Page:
Acharei Mot. After death. That’s how last Shabbat’s Torah portion begins, barely referencing the tragic loss of Aaron’s two sons that previously occurred. The text doesn’t focus on mourning. It doesn’t focus on grief. It just gets back to business. After the death of Aaron’s two sons, the Torah explains that God speaks to Moses and continues to instruct him on the laws of offerings and how Aaron must preside over these offerings.
I am left wondering why the Torah doesn’t give us, or Aaron the High Priest, time to grieve. When this loss occurred in Leviticus chapter 10, the Torah simply states that Aaron was silent. I can’t get over these words though: Acharei mot, after death, especially after the deadly mass shooting at the Chabad of Poway, California a little over a week ago on the final day of Passover, six months to the day since the shooting at Tree of Life synagogue in Pittsburgh. Because we cannot simply move on. We cannot do what the Torah is telling us and just act like all is normal. We cannot accept this as the new normal. There is nothing normal about shootings at houses of worship. There is nothing normal about accepting mass shootings as a part of society. There is nothing normal about anti-semitism rearing its head and causing harm in the most violent attacks on Jews in our country’s history. But somehow, for whatever reason, we do. Only here. Nowhere else in the world. And we wait until the 24-hour news cycle has moved on to the next topic, and like the Torah even does, Acharei Mot, after death, we move on.
The Sifra, the halakhic midrashic word on the book of Leviticus, explains that these laws regarding entering the Mishkan, the Tabernacle, at inopportune times were commanded directly after the deaths of Nadav and Avihu so that one can understand the deadly consequences of one’s actions. The problem with this midrashic interpretation is that it is telling us to live our lives in fear. Midrash is suggesting that we should fear death and act accordingly. I refuse to do so.
Rabbi Yisrael Goldstein, the rabbi of Chabad of Poway, refused to be immediately treated for his wounds, after the shooter shot off his two index fingers, as he held his hands up to try to protect himself and his community, from the gunfire raining down on his community at the hands of a domestic terrorist with an AR-15. Instead, he used whatever he could find to stop the bleeding, including a tallit, a prayer shawl, and gathered the congregation outside their sacred space that had become a crime scene.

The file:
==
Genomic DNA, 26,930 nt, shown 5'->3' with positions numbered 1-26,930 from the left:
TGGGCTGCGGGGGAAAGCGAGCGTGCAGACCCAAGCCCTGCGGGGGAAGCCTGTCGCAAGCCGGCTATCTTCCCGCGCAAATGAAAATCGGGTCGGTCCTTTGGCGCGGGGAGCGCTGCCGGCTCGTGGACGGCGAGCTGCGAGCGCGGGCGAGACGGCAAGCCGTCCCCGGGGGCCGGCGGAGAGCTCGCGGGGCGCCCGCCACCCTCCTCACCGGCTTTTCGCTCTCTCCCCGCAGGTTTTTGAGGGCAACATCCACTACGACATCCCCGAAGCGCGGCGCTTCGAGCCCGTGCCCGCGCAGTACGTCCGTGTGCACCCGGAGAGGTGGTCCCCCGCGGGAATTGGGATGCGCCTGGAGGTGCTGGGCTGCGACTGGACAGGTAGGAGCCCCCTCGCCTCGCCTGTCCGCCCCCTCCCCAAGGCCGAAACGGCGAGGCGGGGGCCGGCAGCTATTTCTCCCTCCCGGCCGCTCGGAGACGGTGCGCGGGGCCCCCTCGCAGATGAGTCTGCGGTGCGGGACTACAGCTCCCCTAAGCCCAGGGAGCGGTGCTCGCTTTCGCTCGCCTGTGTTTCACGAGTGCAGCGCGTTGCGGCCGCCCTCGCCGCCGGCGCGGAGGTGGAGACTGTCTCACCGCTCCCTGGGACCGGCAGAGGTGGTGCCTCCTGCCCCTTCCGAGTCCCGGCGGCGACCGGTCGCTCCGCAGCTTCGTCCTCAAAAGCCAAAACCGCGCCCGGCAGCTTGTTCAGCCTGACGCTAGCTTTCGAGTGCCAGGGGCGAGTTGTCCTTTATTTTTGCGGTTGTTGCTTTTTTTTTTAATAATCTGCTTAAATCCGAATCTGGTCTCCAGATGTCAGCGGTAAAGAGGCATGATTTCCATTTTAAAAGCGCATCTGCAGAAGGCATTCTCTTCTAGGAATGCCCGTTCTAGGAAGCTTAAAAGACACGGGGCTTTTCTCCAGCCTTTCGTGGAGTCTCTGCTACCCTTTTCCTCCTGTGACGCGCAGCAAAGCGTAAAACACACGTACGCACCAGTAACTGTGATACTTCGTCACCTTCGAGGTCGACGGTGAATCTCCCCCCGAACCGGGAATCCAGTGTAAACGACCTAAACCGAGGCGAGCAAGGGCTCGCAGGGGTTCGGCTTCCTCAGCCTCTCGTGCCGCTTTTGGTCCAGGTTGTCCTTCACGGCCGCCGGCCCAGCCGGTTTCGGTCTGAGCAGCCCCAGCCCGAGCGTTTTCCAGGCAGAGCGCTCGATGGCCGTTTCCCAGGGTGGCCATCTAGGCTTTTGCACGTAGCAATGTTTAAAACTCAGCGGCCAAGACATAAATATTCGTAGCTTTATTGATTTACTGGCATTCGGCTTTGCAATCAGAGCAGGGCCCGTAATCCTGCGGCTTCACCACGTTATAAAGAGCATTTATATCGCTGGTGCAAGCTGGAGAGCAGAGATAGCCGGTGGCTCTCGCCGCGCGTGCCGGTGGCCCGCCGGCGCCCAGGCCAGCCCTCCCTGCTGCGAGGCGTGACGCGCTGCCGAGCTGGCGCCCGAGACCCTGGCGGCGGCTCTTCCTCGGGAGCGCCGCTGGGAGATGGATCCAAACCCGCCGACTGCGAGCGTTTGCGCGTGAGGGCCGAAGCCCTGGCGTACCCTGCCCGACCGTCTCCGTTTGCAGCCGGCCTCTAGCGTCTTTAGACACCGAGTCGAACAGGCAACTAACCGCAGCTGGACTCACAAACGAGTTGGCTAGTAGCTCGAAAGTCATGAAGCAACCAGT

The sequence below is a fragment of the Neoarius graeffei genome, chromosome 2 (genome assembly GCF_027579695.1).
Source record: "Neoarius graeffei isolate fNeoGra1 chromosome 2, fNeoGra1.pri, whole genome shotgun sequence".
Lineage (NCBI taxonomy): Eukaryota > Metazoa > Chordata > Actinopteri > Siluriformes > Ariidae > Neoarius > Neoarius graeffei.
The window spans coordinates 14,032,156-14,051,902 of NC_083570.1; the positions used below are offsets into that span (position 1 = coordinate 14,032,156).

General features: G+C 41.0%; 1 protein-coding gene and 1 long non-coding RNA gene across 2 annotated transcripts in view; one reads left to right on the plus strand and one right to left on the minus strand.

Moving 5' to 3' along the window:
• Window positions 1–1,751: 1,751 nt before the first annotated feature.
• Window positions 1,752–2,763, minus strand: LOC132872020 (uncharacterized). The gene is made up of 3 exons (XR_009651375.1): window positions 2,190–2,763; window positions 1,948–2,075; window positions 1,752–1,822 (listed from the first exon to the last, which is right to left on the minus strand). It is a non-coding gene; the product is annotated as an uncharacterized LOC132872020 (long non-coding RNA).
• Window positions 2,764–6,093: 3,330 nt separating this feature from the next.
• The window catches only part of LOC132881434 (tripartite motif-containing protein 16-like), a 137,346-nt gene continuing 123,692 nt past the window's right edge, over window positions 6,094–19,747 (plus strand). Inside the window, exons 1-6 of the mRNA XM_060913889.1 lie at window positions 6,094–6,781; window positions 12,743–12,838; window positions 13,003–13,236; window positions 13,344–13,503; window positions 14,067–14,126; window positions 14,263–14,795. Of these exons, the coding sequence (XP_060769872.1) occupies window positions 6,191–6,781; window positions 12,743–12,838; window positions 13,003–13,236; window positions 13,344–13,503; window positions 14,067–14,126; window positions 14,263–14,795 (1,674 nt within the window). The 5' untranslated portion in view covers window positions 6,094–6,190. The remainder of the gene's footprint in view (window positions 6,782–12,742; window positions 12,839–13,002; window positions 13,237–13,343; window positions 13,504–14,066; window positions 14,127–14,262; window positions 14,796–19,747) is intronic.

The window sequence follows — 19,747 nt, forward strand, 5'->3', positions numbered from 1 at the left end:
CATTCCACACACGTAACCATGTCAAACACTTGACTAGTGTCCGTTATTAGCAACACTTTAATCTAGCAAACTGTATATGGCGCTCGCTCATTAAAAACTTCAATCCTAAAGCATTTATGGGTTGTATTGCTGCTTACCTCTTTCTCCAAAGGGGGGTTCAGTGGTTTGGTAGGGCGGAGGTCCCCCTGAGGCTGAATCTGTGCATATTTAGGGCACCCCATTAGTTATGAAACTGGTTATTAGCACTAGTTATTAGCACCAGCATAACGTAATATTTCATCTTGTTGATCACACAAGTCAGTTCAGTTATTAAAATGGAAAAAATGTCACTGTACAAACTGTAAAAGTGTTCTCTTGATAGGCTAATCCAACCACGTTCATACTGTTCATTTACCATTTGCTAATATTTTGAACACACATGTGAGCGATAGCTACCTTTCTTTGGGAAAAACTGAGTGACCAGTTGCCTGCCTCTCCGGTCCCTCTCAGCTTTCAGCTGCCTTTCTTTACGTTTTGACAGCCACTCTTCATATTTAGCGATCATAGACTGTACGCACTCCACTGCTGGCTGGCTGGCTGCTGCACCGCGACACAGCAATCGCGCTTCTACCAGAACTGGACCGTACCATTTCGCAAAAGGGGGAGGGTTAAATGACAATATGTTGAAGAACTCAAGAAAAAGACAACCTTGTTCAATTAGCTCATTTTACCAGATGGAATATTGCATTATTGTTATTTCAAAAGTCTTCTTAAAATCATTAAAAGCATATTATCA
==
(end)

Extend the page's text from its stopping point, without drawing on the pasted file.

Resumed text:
He pulled a chair and in front of the building, stood on the chair and gave the sermon he was going to give and started saying over and over again, Am Yisrael Chai. “Am Yisrael Chai,” he said. “We are a Jewish people that will stand tall. And we will not let anyone or anything take us down.” He was essentially teaching the opposite of what this week’s parasha suggests, we do not live our lives based on fear. We do not fear for our own lives because of those whose lives were lost. Instead, we say what Rabbi Goldstein said, Am Yisrael Chai. We are proud of who we are and will never hide who we are or what we believe.
At the Passover seder where we celebrated being freed from slavery through a festive meal and ritual retelling, we still said “Hashata L’Avday, L’shana Haba’ah b’nai chorin, We are still slaves. Next year, may we be fully free.” At the meal when we celebrated freedom, we acknowledged that we are not yet fully free. And in 2019, in America, in a country and at a time when Jews have experienced more religious freedom than at any other time in Jewish history of 2000 years living in the diaspora, we are still not free from anti-semitism. And society is not free from hatred. We say these words because we recognize that we cannot truly be free until we are all free. This tragic shooting in Poway on the last day of our holiday that celebrates freedom was just a reminder of that. We will not simply move on Acharei Mot, after death. We will not simply continue like this is the new normal.
During these days between Passover and Shavuot, we count the Omer. These days of counting the omer representing our people’s spiritual wandering, as we wandered throughout the wilderness, from the exodus from Egypt until Revelation at Sinai, lost. After another deadly anti-semitic incident, we feel lost. We are left wandering in a tearful daze. But we will not simply move on, Acharei Mot, like this is the new normal. We will proudly declare, as Rabbi Goldstein did, Am Yisrael Chai, and live our lives as Jews with pride, fighting to ensure our freedom, and everyone’s freedom from hatred and bigotry.
– Rabbi Jesse M. Olitzky